Aaron Bernardo tells jury he bought what he thought was a fake Rolex for $500
A Grand Court jury found Aaron John Bernardo not guilty of handling stolen goods – a Rolex Oyster watch valued at $10,878, which was among 45 watches taken during the robbery of Kirk Freeport at The Strand on Jan. 7.
Crown Counsel Candia James’s case was based largely on two points: Mr. Bernardo had the watch in his possession, and he had lied to police about when he first knew about the robbery.
The defendant gave evidence and explained that he bought the watch after being told it was a replica. He agreed that he lied to police when he said he did not know about the robbery until the day after it happened; he said he was frightened because he was initially charged with the robbery and told he was looking at 25 years.
Justice Richard Williams instructed jurors that the Crown had to prove that Mr. Bernardo knew or believed the watch was stolen. Further, the question was not what he ought to have believed and not what a reasonable person would have believed. He suggested that jurors concentrate on the credibility of Mr. Bernardo’s explanation about how he got the watch.
The judge also warned that people tell lies for all sorts of reasons. “A lie in itself is not evidence of guilt,” he pointed out.
Ms James told jurors there was an armed robbery at the store around 6:40 p.m. on Jan. 7. Total value of the watches taken – 44 Rolexes and one Breitling – exceeded a half-million dollars.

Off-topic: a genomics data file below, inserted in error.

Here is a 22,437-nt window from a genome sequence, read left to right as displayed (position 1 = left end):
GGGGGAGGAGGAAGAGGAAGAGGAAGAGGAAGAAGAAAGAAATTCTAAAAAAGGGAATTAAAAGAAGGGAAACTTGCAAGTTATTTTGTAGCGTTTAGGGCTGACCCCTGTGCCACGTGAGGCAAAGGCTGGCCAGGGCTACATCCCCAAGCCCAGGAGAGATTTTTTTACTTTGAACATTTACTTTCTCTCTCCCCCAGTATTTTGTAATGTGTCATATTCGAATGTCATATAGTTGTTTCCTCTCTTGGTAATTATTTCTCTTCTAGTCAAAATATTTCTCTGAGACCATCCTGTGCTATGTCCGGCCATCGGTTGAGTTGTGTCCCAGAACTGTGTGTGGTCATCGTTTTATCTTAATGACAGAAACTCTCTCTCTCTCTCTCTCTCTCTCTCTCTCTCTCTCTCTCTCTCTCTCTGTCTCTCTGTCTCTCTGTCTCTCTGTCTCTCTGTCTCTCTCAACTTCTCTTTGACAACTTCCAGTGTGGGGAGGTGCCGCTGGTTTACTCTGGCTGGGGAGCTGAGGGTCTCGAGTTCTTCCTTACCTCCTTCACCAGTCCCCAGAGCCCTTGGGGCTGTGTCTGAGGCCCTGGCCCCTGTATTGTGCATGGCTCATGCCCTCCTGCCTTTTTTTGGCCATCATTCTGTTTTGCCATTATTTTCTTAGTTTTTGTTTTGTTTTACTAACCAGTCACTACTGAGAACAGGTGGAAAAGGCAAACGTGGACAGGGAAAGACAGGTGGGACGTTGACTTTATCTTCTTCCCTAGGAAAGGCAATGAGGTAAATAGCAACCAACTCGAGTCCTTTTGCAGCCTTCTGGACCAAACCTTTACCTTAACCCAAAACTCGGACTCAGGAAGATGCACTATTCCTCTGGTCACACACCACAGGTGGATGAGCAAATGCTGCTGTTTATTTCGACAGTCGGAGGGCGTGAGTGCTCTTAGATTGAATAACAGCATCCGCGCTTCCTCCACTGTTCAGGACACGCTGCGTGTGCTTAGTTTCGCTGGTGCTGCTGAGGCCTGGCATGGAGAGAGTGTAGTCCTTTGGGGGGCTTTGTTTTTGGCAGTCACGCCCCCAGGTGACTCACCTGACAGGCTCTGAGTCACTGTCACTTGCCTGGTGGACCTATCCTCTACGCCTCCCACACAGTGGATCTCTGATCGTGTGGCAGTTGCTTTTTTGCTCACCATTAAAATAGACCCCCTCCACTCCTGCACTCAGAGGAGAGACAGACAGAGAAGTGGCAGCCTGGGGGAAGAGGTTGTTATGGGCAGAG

She said Bernardo was arrested the next day and a Rolex from the robbery was found at his residence. His phone showed messages about the robbery shortly after it occurred.
In his interview with police, which was read into evidence, Mr. Bernardo said he was not involved in the robbery, he did not know the difference between a real and fake Rolex, and the man from whom he bought it “knows I am a guy with money.”
Mr. Bernardo, 29, said he owned nine or 10 watches, including one valued at $1,300. Those watches and other jewelry were found by police in a jewelry box along with the Rolex.
On the evening of the robbery, Mr. Bernardo said he was home until a little after 7 p.m. and went out to dinner with another man.
Mr. Bernardo said he bought the watch on the night of Jan. 7 outside Obar, out in the open, with other people around. He was told the watch was a Rolex, and when he asked if it was genuine, with papers, he was told it was a replica. It was not in a box and did not have a price tag or marketing tag on it. He thought it looked good and decided to buy it, so he went home and got the money.
Mr. Bernardo said he did not think back to the robbery when the man offered him the watch. One reason was that it was presented as a replica, and he had been offered a replica on a previous occasion. Another reason was that the broadcasts he had seen referred to jewelry, but not watches specifically. He said he was tipsy and bought the watch on impulse.
Mr. Bernardo was arrested the night of Jan. 8. Asked why he had denied knowing about the robbery shortly after it occurred, he said he was being charged with the robbery. “…They said I was looking at 25 years. My natural defense was, ‘Oh boy, I don’t know anything about this.’” He said he was in custody until March 13, when he was granted bail with an electronic tag. On Aug. 16, charges of robbery and possession of a firearm were dismissed. That was when the charge of handling stolen goods was laid.
At the close of Mr. Bernardo’s evidence, his attorney asked how the incident looked to him now. “It’s pretty much ruined my life,” he replied.